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It's Not Looking Good for Hunter Biden as Lawyer in Ark. Child Case Quits

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Initial proceedings in a paternity case involving Hunter Biden, son of former vice president and 2020 Democratic primary candidate Joe Biden, are reportedly off to a disastrous start this week.

According to the Arkansas Democrat-Gazette, Biden’s attorneys — Bart W. Calhoun, Jessica Duncan Johnston and the state’s former Attorney General Dustin McDaniel — “abruptly withdrew” themselves from the case just minutes after the first child support hearings began Monday morning.

Citing “an irreconcilable conflict,” the motion to withdraw reportedly came as a result of communications from Biden’s yet unnamed personal lawyer who “advised undersigned counsel of discharge, which is additional grounds for mandatory withdrawal.”

Biden himself failed to make an appearance Monday at the Batesville, Arkansas, courthouse, according to the Daily Mail.

News of this ongoing custody battle broke over the summer when reports circulated indicating a 28-year-old Lunden Roberts had officially filed a paternity lawsuit alleging the 49-year-old politician’s son was the father of her 1-year-old child.

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Numerous rumors have since arisen surrounding the case but, given the age of the child and a number of converging accounts, it seems Biden entered into a relationship with Roberts some time between late 2017 and early 2018 — while the latter worked as a stripper in a D.C. “gentleman’s club.”

This also happens to coincide with a deeply controversial, and recently terminated, romantic relationship between Biden and his brother Beau’s widow, Hallie Biden.

A paternity test recently conducted at a neutral Oklahoma City facility indicated with 99.9 percent certainty that Biden is, in fact, the father, The Western Journal reported in November.

“There is a Biden in Arkansas,” Roberts’ lawyer Clinton Lancaster told the outlet. “Ms. Roberts wants Mr. Biden to support his child.”

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“We want people to do the right thing,” Lancaster added.

Consequently, the Daily Mail reported, Roberts is suing Biden for $11,000 in legal fees, a yet undetermined child support allotment and even Secret Service protections for “Baby Doe.”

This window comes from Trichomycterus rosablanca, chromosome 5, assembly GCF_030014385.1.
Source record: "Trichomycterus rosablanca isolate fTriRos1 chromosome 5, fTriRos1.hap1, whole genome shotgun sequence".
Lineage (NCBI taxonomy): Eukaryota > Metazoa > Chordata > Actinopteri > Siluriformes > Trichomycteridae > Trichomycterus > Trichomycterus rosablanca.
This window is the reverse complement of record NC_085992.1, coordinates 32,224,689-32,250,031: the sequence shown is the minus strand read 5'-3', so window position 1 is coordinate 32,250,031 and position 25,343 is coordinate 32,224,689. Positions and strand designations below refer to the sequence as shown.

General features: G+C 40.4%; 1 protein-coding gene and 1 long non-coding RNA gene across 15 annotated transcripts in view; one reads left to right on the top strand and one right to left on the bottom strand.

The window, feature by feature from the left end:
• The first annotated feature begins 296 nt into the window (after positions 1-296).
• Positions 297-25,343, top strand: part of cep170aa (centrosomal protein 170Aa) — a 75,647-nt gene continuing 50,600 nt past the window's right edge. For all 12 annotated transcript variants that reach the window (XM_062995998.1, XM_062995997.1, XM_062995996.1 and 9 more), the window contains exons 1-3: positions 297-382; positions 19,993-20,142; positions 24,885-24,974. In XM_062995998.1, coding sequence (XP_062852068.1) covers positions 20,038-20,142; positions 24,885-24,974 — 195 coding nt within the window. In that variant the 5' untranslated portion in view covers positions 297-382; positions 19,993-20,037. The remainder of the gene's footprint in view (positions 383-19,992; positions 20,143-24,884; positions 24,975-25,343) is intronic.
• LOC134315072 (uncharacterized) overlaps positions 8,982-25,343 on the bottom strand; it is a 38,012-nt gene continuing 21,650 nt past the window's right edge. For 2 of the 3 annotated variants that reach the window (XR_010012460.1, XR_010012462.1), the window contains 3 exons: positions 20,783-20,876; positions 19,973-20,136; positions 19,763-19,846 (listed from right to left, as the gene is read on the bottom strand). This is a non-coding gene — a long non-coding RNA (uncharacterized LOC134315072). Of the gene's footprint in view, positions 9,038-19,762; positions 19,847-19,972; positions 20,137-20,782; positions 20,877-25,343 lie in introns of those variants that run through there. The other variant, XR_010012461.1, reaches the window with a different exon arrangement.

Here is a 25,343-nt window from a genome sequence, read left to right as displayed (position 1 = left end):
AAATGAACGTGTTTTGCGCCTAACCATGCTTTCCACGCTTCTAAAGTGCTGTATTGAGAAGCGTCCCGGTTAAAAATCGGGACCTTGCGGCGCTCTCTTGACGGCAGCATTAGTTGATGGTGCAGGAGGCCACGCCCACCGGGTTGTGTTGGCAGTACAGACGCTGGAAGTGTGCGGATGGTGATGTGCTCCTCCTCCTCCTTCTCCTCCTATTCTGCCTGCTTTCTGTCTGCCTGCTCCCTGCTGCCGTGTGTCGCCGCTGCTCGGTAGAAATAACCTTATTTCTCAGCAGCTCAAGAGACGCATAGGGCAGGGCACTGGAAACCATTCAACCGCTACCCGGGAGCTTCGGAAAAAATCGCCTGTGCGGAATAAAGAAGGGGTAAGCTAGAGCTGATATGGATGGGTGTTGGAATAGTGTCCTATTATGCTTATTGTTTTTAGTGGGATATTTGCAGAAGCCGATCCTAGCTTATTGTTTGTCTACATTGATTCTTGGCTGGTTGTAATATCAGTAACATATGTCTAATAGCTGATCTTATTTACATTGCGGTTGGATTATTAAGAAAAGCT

Worse yet for Biden, however, is this case’s ability to bring to light further details regarding his involvement with Ukrainian energy firm Burisma Holdings.

Biden was brought on at Burisma in 2014, claiming a million-dollar seat on the company’s board of directors whilst his father was actively spearheading the Obama administration’s anti-corruption campaign in Ukraine.

The business relationship has produced numerous allegations of potential conflict of interest over the years, even in light of Biden’s departure from the board in early 2019, as the company has on more than one occasion been fingered for potential corruption as a result of substantial financial discrepancies.

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Further scrutiny fell on the business relationship in October, when a whistleblower complaint alleged President Donald Trump had mentioned both Burisma and the Biden’s in a July call with Ukrainian President Volodymyr Zelensky, illicitly leveraging American foreign aid to the nation in return for law enforcement investigation into the family of a political rival.

That call has since become the subject of a Democratic push to impeach Trump, but political commentators and administration officials suggest the president had legitimate reasons to push for such corruption-related investigations in Ukraine.

And with Arkansas Judge Don McSpadden ruling Monday that Biden will be forced to turn over three years of tax returns, as the Daily Mail reported, there is tremendous potential for further details to come to light regarding the true extent of the Bidens’ dealings with Burisma.

Biden has proven skittish in producing such disclosures, filing a petition last week to seal all financial records — which will likely include “information on his business ventures, investments, expenses, taxes and personal property valuations” — to prevent public “embarrassment” over alleged financial debts.

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Andrew J. Sciascia was the supervising editor of features at The Western Journal. Having joined up as a regular contributor of opinion in 2018, he went on to cover the Barrett confirmation and 2020 presidential election for the outlet, regularly co-hosting its video podcast, "WJ Live," as well.
Andrew J. Sciascia was the supervising editor of features at The Western Journal and regularly co-hosted the outlet's video podcast, "WJ Live."

Sciascia first joined up with The Western Journal as a regular contributor of opinion in 2018, before graduating with a degree in criminal justice and political science from the University of Massachusetts Lowell, where he served as editor-in-chief of the student newspaper and worked briefly as a political operative with the Massachusetts Republican Party.

He covered the Barrett confirmation and 2020 presidential election for The Western Journal. His work has also appeared in The Daily Caller.




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